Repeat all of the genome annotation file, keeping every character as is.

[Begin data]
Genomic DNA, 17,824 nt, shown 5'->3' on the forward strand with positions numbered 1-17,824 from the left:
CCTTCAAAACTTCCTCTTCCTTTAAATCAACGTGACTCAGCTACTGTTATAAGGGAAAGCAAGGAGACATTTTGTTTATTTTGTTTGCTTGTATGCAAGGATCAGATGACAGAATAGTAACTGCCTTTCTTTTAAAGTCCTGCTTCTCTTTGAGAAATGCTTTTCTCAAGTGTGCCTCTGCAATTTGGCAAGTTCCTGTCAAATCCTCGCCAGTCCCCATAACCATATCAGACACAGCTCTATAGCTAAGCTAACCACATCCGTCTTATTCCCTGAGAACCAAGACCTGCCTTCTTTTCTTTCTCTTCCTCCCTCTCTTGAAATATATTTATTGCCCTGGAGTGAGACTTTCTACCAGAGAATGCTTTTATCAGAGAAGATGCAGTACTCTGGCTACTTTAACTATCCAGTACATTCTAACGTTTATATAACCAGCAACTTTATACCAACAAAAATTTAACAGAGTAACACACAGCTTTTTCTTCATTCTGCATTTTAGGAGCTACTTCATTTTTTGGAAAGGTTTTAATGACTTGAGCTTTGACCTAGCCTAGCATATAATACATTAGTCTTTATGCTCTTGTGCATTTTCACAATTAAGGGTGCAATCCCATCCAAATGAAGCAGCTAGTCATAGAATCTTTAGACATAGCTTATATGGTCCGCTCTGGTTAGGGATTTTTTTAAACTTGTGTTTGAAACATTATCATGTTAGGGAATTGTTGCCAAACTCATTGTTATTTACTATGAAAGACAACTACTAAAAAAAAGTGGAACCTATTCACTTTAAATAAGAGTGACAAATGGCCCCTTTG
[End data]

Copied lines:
Genomic DNA, 17,824 nt, shown 5'->3' on the forward strand with positions numbered 1-17,824 from the left:
CCTTCAAAACTTCCTCTTCCTTTAAATCAACGTGACTCAGCTACTGTTATAAGGGAAAGCAAGGAGACATTTTGTTTATTTTGTTTGCTTGTATGCAAGGATCAGATGACAGAATAGTAACTGCCTTTCTTTTAAAGTCCTGCTTCTCTTTGAGAAATGCTTTTCTCAAGTGTGCCTCTGCAATTTGGCAAGTTCCTGTCAAATCCTCGCCAGTCCCCATAACCATATCAGACACAGCTCTATAGCTAAGCTAACCACATCCGTCTTATTCCCTGAGAACCAAGACCTGCCTTCTTTTCTTTCTCTTCCTCCCTCTCTTGAAATATATTTATTGCCCTGGAGTGAGACTTTCTACCAGAGAATGCTTTTATCAGAGAAGATGCAGTACTCTGGCTACTTTAACTATCCAGTACATTCTAACGTTTATATAACCAGCAACTTTATACCAACAAAAATTTAACAGAGTAACACACAGCTTTTTCTTCATTCTGCATTTTAGGAGCTACTTCATTTTTTGGAAAGGTTTTAATGACTTGAGCTTTGACCTAGCCTAGCATATAATACATTAGTCTTTATGCTCTTGTGCATTTTCACAATTAAGGGTGCAATCCCATCCAAATGAAGCAGCTAGTCATAGAATCTTTAGACATAGCTTATATGGTCCGCTCTGGTTAGGGATTTTTTTAAACTTGTGTTTGAAACATTATCATGTTAGGGAATTGTTGCCAAACTCATTGTTATTTACTATGAAAGACAACTACTAAAAAAAAGTGGAACCTATTCACTTTAAATAAGAGTGACAAATGGCCCCTTTG